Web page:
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  4. My kids are still very young, so it's difficult to get them involved too! My cousin has older kids and has had them doing their own laundry (including bath towels - each child has their own color so there won't be confusion) since first grade. They have a table set up in the laundry room. Each child has a specific laundry day. After school on their day, they do their laundry and sit at the table doing homework, coloring, reading, etc. while it's going. I'm hoping to be able to start this with my kids when they are school age!

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  5. I love your blog! All my girls are grown my baby just finished her freshman year out at BYUI. I always worked full time outside of the house so to keep my sanity we all worked together and you are right sometimes it was easier to do it by myself but in the long run it was wonderful to have all the girls know how to help around the house. Here are somethings that made my life easier.
    1. All the girls made their own lunch from 1st grade on. And they did it the night before.
    2. Everyone had their own laundry day and the washer and dryer had to be cleaned out at the end of the day. If you needed to wash on another day you had to work that out with the sister who's day it was. (Dad and I got the Fri. and Sat.)
    3. Everyone had their own color of towels - to eliminate whose towel got left on the floor, door etc. and running out of clean towels.
    4. Silly but when they were little they thought it was cool to each have their own yard rake that they decorated (so girly) to rake all the leaves with.
    5. When we had big projects like painting a room or cleaning the basement everyone no exceptions had to help, it also helped us know what talents each of the girls had. This was great when they were older and we could assign each a room to paint or whatever.
    6. Sometimes we would declare it a divide and conquer day which meant 2 girls went with Dad 2 with Mom and we did what needed to get done inside and outside so we could do something together in the evening.
    7. After years of helping in the kitchen the girls each got a night to cook dinner as they got older.

    As you know all good things take awhile to develop but it really is worth it in the end. Pick one thing at a time help the children get good at it and feel good about doing it (sometimes just settle for the 1st part)then let it go. And know that it's o.k. not to do it our way hey I usually learned new ways to do things when I watched the girls.
    Enjoy the moments!

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  6. Love this post! Recently, in Conference, I think, someone said that we are "not just to endure, but to endure WELL." That really struck me, because, like most moms, I think, I tend to get caught up in all of the chores of living, and miss the good stuff.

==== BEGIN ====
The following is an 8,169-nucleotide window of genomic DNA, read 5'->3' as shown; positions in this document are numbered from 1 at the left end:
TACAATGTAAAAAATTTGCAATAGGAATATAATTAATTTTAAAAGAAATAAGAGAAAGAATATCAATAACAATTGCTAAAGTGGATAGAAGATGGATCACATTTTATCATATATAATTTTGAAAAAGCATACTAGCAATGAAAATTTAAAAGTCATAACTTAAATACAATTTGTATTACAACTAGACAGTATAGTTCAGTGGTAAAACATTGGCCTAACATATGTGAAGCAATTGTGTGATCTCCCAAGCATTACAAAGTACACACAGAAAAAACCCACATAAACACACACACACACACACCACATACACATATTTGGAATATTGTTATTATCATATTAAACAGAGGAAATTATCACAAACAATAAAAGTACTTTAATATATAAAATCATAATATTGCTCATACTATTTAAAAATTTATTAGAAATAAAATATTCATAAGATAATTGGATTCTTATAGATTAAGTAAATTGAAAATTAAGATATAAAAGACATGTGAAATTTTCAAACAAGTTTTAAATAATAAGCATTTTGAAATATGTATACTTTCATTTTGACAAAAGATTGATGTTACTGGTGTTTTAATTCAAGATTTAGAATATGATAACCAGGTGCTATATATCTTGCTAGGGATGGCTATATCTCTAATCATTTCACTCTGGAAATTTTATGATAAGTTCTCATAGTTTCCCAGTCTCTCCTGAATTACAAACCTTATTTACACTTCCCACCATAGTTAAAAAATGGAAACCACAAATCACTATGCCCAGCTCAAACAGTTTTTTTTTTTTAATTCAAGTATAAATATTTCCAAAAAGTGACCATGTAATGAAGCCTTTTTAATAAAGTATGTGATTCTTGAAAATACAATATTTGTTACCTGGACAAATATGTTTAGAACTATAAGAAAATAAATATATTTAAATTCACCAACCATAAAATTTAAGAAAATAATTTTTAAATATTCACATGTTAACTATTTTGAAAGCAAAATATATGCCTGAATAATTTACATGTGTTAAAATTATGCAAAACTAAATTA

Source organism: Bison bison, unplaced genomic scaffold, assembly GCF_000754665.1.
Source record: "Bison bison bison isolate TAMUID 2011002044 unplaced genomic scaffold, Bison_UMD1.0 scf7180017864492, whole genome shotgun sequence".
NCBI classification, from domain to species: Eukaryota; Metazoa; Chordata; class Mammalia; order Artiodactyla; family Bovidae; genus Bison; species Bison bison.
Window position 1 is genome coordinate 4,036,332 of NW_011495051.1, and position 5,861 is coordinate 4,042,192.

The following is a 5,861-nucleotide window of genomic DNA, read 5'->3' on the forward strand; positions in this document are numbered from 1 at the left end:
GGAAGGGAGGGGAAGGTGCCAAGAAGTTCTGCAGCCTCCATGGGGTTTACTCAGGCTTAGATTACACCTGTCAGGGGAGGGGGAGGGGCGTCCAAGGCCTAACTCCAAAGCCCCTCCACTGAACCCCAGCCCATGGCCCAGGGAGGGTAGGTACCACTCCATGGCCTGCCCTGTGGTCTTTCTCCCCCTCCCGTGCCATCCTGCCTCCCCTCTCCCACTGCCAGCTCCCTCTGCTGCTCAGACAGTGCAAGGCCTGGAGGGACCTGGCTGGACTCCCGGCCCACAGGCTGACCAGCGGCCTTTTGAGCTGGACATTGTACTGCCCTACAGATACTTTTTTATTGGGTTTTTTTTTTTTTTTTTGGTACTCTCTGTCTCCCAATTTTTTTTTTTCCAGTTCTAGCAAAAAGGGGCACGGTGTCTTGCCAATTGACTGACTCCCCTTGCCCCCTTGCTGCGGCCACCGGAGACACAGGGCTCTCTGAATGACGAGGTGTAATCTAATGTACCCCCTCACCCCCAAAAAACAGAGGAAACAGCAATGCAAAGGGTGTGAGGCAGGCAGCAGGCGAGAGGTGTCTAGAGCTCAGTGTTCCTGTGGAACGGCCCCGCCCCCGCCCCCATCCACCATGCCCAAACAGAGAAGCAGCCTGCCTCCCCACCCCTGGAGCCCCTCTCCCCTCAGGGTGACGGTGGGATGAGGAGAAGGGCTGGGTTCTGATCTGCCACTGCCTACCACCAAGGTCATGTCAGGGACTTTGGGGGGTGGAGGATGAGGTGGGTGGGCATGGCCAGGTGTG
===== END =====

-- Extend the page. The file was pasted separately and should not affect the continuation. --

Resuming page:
Hey, question for you:
    A while back, in this post,
    http://71toes.blogspot.com/2009/02/walls-questions.html
    you had offered to have any of the Temple pics put onto canvas. I can't afford that, but wondered if I might be able to just get a high-resolution copy of the one with the colored tree out front? It is EXACTLY what I want over my fireplace, and I could just have it blown up big and framed. I'd be happy to pay you for it.
    By the way, my Vision Walk in this Saturday, and I think we'll be walking in the rain!

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  7. There's an article totally goes with this post - great ideas on how we can enjoy our kids and our lives so much more when we take time to work WITH them in our homes. Check it out here: http://powerofmoms.com/articles/whats-the-point-of-housework.html

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  8. Great topic! This is something I struggle with each day.

    My kids are finally all school age now and over the years we have really focused on including them in the daily chores/activities that are a huge part of our household.

    I grew up with a mom who was amazing at including us in whatever she was occupied with- and she was always busy doing something. She never said no. Or just give me a minute to get us out of her hair. She would simply have us scoot over a chair or don an apron and let us work beside her.

    I'm not quite as good as it as she is, but I do make it a point to teach and enjoy my kids while we do the dishes, weed the yard, or whatever is next on the list.

    So far so good with my older three girls (even though number two is a major work avoider) but, I'm still plugging along with my son who would rather have us wait on him hand and foot than pitch in with whatever needs to get done. But, I have hope!

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  9. We're trying out the Chore Pack idea from "Managers of their Homes" http://www.titus2.com/.

    I made a schedule and the packs and we've tried it out. So far so good.